Liquid Networks

Once again, I started a new book while in the middle of others.  It’s a bad habit, but I can’t seem to help myself.  The current book is Steven Johnson’s Where Good Ideas Come From. I’m not too far into it, but his stated goal is to describe some universal characteristics of creative environments.  And I know this book on creativity is worth its salt because it took all of 7 pages before introducing one of the major themes of the book is the creative genius of cities.

One of the characteristics Johnson discusses is the presence of what he calls liquid networks.  This is basically a network that is not too chaotic yet not too stable either.  It is in the sweet spot where new ideas can form, and the best ones can stick around.  In an environment that is too “solid,” it is tough for innovations to occur, because it is tough for “spare parts” to come into contact with either other, and it is equally tough for the actors within the environment to find much reason to innovate.  Don’t fix what ain’t broke, right?  In a “gaseous” environment, on the other hand, innovations occur constantly, but there is not enough stability for any of them to stick.  The total chaos destroys any new creation formed.  The analogy is with a “Goldilocks” planet such as Earth, where it is not too hot but not too cold either.  The chaotic stability (my own term) allows life to develop and survive.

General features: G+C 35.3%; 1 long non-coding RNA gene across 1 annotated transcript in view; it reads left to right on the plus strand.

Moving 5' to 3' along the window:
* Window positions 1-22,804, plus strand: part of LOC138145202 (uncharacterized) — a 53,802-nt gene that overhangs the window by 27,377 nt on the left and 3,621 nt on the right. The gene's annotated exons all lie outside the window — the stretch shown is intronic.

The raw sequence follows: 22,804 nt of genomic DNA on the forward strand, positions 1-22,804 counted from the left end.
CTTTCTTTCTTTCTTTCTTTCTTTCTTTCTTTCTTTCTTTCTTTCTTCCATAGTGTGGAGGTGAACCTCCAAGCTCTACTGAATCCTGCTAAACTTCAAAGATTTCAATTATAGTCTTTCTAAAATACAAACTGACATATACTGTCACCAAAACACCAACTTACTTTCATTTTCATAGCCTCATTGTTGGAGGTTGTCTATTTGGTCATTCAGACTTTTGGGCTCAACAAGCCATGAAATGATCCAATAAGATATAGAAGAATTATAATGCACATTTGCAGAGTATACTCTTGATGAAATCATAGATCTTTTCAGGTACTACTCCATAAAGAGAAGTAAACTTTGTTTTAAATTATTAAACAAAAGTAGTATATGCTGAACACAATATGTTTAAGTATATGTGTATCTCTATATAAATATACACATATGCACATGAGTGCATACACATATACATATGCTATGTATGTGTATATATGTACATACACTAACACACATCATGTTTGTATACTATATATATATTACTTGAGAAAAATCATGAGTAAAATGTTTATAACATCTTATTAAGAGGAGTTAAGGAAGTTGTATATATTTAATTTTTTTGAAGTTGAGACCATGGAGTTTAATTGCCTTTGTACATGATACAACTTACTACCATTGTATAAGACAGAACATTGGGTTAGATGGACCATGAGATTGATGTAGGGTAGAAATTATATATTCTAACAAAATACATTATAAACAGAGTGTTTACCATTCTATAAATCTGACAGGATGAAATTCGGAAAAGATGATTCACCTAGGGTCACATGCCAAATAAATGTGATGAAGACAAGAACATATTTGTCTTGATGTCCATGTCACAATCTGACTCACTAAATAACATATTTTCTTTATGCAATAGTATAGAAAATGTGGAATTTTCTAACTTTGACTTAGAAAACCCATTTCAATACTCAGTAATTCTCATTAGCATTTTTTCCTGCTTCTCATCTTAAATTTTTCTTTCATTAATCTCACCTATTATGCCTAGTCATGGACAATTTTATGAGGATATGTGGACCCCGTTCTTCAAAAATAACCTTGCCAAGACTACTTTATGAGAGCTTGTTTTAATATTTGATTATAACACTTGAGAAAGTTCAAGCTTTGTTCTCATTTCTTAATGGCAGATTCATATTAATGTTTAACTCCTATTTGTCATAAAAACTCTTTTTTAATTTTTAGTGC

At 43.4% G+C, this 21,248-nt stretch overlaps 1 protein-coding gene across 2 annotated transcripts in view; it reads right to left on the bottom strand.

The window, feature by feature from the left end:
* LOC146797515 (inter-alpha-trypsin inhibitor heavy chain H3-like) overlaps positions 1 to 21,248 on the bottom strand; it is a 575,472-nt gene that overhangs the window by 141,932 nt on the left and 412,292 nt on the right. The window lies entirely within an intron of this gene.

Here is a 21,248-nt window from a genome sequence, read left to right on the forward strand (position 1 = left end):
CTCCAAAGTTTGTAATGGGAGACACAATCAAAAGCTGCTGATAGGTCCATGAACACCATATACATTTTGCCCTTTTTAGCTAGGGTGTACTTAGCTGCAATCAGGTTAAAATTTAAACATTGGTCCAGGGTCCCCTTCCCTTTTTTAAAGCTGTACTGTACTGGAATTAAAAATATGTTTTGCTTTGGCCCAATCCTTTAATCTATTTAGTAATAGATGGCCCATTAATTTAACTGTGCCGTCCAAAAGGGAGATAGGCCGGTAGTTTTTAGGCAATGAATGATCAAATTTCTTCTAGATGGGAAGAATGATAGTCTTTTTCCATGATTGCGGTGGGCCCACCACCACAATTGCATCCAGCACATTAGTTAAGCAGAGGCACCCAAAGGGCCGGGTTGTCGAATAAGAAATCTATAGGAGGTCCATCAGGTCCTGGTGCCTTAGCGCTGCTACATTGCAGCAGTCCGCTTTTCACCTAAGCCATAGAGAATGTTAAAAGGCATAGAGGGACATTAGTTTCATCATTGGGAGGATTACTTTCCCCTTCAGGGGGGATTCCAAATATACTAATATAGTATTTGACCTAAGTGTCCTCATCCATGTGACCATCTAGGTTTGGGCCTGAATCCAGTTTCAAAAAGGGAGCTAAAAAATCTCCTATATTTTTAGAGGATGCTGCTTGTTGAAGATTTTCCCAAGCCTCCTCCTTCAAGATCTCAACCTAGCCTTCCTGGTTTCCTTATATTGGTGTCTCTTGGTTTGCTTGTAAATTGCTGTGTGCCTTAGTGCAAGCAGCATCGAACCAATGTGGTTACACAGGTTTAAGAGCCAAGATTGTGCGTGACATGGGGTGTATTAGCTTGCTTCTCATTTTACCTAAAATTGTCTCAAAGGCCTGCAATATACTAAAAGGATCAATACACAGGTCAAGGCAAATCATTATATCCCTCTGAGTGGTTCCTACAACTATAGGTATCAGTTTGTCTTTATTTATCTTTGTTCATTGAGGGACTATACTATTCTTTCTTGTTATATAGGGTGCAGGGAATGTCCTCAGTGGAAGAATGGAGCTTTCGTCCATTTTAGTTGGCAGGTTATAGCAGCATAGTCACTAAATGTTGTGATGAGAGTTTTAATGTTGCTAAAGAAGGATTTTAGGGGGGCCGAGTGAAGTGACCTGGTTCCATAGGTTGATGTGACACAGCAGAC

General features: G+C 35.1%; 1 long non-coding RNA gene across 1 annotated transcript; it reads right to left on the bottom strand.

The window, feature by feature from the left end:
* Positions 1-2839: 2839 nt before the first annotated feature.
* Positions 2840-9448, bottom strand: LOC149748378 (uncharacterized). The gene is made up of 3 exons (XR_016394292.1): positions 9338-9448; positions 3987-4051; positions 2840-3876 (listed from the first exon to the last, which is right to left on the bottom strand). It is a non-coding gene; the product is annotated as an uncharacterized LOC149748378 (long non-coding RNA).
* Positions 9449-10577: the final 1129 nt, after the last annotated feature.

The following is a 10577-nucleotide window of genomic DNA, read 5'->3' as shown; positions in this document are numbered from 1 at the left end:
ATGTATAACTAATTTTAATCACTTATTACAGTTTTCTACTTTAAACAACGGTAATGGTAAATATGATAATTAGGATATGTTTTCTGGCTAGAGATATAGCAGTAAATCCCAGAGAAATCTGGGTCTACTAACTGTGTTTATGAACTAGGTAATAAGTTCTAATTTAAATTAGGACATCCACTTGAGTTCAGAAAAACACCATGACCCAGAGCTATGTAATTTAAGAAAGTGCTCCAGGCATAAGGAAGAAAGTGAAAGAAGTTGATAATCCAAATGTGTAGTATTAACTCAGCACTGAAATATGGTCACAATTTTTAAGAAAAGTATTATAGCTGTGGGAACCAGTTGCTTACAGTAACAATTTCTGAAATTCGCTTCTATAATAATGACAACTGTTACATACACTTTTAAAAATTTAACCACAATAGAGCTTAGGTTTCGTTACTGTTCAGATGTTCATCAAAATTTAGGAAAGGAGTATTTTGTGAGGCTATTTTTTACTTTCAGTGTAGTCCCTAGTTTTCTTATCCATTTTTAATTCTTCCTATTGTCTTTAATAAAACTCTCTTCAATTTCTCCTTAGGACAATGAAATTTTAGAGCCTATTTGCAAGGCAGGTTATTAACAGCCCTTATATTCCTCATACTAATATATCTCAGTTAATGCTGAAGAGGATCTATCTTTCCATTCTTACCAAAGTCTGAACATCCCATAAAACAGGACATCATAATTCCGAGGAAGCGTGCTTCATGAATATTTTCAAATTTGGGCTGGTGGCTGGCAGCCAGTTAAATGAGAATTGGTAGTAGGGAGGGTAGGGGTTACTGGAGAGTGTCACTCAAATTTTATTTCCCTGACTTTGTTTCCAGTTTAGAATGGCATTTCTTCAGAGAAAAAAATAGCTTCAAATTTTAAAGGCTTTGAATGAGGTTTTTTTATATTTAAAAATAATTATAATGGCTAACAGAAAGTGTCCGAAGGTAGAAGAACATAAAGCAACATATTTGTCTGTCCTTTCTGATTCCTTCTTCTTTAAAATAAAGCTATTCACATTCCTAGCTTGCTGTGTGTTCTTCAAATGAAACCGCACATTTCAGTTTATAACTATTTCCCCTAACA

This is a tough balance to strike, and cities don’t always get it right.  One-industry cities, such as the old Detroit, had at one time had a nurturing, chaotically stable environment, but as the successful innovations became more successful, they began to crowd out new innovations and diversity in general.  The liquid environment gradually became solid, and when the auto industry began to decline, there was nothing there to take its place.  This is another way of looking at my theory of over-success: a once liquid environment that either becomes too solid or too gaseous.  City governments and business leaders should be looking at developing tools to diagnose where their cities are on the chaos-stability spectrum.  Maybe this already exists in some ways, but I’ve never heard of it, and if it is being done, I don’t think the effort is comprehensive.

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